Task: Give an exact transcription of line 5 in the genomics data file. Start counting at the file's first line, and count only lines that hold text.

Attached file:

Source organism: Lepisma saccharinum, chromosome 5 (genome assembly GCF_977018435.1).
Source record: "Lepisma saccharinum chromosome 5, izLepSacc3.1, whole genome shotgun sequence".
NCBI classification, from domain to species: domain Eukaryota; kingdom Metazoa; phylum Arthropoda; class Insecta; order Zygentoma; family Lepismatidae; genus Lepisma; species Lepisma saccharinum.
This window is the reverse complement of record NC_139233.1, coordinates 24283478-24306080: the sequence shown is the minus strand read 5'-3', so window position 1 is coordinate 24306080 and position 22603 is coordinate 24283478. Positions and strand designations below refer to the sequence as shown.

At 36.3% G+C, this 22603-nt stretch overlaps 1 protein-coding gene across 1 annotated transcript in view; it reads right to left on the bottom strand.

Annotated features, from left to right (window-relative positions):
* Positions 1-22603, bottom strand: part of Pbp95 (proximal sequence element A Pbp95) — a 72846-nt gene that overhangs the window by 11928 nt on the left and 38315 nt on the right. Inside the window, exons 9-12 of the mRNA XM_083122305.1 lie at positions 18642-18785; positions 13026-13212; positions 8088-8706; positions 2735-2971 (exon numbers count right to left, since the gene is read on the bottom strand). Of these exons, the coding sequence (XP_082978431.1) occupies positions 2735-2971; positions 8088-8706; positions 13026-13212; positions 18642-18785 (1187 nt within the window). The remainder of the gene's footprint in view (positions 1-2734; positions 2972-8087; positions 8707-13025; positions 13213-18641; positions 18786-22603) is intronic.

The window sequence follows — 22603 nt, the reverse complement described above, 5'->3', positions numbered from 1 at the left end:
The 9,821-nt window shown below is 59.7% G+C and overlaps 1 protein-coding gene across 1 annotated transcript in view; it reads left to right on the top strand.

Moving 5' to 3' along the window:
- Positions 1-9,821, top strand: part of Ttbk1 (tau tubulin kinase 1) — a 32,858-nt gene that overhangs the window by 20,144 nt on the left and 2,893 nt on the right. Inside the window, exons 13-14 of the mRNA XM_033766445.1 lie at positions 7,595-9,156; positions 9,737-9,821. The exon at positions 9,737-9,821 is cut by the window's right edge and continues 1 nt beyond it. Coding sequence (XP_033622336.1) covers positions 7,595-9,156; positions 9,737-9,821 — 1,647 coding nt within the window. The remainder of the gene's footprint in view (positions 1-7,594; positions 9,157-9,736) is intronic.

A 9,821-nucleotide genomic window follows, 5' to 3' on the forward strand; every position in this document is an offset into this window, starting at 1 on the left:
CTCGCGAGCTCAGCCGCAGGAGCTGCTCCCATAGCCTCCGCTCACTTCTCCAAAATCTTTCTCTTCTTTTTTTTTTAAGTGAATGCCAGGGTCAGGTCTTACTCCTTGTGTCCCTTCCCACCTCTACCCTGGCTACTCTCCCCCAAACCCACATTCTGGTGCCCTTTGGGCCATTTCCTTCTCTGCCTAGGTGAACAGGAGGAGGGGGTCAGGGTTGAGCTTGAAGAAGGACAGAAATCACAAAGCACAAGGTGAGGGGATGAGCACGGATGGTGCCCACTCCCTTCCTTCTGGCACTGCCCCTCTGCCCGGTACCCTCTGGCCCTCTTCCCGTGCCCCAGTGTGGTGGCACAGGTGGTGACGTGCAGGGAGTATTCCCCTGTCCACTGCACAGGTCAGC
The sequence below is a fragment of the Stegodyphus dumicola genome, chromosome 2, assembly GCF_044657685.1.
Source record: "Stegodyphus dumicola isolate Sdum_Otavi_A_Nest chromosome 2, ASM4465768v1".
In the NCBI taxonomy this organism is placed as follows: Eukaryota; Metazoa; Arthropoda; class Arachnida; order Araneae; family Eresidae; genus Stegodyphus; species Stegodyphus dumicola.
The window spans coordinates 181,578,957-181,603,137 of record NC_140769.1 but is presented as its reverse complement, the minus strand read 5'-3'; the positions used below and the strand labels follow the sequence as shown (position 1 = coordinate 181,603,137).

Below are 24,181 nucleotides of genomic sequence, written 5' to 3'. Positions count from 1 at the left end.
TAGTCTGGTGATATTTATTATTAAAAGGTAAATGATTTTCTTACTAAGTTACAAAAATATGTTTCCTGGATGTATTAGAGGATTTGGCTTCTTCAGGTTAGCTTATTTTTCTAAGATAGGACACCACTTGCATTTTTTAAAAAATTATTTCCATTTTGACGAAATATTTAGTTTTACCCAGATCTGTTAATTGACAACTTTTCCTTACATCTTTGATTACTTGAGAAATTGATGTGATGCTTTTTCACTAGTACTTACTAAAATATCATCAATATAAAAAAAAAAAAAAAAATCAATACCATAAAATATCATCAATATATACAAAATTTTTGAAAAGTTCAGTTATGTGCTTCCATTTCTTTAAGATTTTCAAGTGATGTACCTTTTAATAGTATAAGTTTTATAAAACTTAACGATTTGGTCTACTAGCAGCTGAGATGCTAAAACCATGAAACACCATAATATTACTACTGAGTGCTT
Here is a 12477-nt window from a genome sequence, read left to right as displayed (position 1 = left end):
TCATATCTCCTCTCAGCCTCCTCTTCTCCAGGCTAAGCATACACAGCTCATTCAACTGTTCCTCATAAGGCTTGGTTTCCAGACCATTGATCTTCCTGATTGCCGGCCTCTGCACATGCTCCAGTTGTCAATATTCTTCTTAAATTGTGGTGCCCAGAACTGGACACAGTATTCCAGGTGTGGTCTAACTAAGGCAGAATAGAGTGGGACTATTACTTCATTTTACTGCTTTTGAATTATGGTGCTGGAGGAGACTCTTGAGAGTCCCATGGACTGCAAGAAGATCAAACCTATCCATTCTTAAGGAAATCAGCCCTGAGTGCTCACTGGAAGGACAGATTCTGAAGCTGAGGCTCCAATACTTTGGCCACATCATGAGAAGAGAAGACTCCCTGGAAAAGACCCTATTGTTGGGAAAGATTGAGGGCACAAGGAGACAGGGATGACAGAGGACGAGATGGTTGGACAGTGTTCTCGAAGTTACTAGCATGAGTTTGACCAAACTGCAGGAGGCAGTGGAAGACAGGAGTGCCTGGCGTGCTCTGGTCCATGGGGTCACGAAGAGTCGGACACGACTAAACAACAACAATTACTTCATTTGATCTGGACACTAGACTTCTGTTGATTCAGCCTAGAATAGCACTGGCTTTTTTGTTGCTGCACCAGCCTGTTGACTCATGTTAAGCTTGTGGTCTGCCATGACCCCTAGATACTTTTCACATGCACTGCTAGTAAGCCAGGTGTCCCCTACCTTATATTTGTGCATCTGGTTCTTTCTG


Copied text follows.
At 36.3% G+C, this 22603-nt stretch overlaps 1 protein-coding gene across 1 annotated transcript in view; it reads right to left on the bottom strand.